The impact of the individual has been examined in the literature by many researchers including Castano & Webster (2011), Ham, Junankar & Wells (2009), Trauth (2002) and Trauth, Huang & Quesenberry (2006). However to date it has been done from the perspective of the individual as just another societal factor. It has been under a gendered view where generally the individual is assumed to be entirely malleable, an almost blank slate absorbing cultural, social and structural influences without any free will of her own. The problem with that approach is it ignores the fundamental strength, philosophy, values and will of the individual. This is especially ironic when one thing that characterises girls interested in STEM is strong self-will and confidence (Modi, Schoenberg & Salmond, 2012).

Perhaps this is why no single “solution” has been found, and why a wide variety of solutions have had no significant impact – because there is no generic solution to finding out “what women want” – individually. What they want is what interests them, according to their individual circumstances, personalities and values.

It may appear to be an oversimplification to put the low number of women in IT down to the individual, when the individual makes her decisions in the context of the rest of her life experiences. But numerous results cited in earlier chapters indicate that most women who will be interested in fact already discovered their interest in their formative years. It is only a minority who discover it later in life through tasks assigned at work, and a much smaller minority who are influenced by interventions. That implies that the issue is not a large pool of women who would be interested “if only they knew.” Most of them already know.

Therefore my conclusion is that the number of women in IT, or any career, is not a matter of the balance of societal forces, which we can push one way or another with the right lever. It comes down to values, to the individual and their pursuit of happiness through their own values. It’s their choice and is highly internalised, having meaning for each individual.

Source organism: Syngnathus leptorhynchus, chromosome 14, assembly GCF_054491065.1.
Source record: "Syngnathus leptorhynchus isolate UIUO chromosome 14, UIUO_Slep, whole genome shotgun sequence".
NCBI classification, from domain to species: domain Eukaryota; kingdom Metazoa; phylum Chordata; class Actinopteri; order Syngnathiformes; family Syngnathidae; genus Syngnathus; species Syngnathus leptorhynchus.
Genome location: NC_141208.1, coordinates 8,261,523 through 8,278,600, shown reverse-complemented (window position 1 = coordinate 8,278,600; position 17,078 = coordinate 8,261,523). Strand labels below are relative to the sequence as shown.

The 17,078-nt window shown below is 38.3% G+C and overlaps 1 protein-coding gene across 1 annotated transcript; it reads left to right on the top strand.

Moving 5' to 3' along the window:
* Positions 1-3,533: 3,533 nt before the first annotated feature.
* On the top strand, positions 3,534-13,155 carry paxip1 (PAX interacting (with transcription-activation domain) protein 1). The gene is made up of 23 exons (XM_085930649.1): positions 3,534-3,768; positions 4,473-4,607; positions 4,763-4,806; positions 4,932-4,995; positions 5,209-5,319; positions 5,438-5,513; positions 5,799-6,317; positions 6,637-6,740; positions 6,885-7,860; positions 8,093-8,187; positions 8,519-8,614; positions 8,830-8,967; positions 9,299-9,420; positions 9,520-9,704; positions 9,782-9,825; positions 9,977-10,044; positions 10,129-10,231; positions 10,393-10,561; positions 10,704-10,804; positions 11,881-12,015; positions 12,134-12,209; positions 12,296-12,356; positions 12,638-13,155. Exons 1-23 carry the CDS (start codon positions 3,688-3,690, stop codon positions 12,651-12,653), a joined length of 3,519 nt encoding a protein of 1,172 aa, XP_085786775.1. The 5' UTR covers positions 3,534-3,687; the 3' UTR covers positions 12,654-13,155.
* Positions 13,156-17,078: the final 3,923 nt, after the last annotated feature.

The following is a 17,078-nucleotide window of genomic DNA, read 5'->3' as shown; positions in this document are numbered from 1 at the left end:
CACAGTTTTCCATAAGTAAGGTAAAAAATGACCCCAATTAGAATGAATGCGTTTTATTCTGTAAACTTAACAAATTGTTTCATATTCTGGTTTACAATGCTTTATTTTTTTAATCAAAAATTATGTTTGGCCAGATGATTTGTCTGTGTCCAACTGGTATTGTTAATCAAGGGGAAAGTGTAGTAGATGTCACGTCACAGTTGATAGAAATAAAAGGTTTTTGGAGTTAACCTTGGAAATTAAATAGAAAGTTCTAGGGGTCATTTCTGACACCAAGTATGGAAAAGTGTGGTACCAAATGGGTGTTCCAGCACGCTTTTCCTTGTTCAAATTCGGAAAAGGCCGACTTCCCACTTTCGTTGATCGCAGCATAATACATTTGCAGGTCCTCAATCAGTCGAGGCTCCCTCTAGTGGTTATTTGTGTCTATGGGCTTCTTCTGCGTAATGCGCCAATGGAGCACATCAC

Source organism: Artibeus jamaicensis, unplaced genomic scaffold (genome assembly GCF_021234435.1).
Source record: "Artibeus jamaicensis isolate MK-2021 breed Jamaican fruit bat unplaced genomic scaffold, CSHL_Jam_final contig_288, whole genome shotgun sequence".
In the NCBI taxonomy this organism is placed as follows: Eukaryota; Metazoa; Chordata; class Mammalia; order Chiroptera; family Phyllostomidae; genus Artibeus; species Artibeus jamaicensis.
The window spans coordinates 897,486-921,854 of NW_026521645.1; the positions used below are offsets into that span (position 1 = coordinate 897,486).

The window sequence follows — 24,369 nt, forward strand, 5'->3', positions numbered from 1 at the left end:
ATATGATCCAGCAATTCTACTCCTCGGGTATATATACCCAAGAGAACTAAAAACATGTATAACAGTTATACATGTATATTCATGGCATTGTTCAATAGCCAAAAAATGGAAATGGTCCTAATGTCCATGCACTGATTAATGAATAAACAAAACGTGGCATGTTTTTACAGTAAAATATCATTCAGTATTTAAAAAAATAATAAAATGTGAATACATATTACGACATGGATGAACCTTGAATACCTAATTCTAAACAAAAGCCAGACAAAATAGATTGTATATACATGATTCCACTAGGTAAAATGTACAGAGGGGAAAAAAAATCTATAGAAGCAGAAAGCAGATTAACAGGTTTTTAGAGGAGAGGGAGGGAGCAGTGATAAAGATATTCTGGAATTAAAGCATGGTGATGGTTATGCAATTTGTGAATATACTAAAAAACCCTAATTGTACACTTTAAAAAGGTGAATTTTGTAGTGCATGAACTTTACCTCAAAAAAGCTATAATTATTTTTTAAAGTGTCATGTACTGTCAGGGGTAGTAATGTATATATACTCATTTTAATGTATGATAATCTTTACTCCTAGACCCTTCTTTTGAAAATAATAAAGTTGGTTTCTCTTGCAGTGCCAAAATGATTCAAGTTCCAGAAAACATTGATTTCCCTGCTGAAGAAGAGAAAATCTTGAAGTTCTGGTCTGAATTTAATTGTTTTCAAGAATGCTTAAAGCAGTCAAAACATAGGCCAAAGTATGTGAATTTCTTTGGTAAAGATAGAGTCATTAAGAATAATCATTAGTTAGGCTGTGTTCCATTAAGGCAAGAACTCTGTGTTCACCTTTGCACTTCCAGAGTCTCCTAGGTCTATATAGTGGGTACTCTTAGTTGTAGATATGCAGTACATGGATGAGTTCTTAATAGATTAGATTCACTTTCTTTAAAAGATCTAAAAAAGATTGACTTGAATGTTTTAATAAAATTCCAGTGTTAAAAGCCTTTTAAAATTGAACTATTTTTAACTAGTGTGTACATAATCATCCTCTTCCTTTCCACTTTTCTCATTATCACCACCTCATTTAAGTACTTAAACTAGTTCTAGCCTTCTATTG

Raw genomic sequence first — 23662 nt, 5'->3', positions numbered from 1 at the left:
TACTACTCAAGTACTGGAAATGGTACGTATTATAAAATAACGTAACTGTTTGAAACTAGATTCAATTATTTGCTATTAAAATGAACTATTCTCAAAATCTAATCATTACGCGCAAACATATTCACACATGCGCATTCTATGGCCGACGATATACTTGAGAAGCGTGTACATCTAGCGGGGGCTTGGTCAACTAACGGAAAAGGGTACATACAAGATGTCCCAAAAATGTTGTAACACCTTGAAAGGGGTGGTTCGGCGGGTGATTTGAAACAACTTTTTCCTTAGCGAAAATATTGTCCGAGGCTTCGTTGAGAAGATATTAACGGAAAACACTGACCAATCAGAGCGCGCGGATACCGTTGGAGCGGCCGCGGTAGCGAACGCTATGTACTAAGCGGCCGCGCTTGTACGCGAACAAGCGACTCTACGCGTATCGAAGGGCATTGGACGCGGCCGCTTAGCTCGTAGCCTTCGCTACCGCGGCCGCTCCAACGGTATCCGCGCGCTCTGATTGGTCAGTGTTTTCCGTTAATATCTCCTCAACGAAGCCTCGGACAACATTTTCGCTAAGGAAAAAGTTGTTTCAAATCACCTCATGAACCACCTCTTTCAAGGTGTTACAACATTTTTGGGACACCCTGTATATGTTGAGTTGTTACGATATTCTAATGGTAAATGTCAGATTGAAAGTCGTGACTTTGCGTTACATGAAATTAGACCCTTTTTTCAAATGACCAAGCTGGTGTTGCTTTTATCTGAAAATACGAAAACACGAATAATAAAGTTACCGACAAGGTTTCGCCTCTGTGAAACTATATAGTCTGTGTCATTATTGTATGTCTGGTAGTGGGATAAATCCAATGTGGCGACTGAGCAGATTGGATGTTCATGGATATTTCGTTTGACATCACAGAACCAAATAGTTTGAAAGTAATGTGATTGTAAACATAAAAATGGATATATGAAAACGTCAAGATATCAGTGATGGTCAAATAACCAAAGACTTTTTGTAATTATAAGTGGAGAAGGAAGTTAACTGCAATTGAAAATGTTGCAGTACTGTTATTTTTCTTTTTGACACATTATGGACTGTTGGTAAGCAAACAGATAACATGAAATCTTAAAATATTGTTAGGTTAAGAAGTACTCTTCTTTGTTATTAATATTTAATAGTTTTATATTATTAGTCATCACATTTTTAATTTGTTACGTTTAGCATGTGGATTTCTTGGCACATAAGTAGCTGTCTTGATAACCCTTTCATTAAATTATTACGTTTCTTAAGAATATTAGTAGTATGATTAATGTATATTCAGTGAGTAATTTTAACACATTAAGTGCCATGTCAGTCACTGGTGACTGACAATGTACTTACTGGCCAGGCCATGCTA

That is why, in the STEMcell Model, the individual is the core and strongest element of the model. That individual core, that unique cell, may expand to an extent that it overrides and cracks the mantle of social and structural influences and the cultural crust. Figure 1 represents that individual core and outlines the factors involved.

Figure 1.

Individual factors influencing career choice


The Individual factors and influencers in Figure 1 are those I have identified and highlighted. The literature discusses a variety of factors and some overlap or point to these, such as life events, turning points, predispositions and interests. These elements are especially represented in the “Life Course” conceptual framework initially proposed by Xie & Shauman (2003). Whilst the life course concept was developed for describing women in science it is also applicable to women in technology, and it has been cited and further enhanced in the literature since, e.g. Adya & Kaiser (2005), Ashcraft, Eger & Friend (2012), Castano & Webster (2011), Ham, Junankar & Wells (2009) and Trauth, Quesenberry & Huang (2009). The life course framework is discussed in detail in Chapter Five: Popular Theories.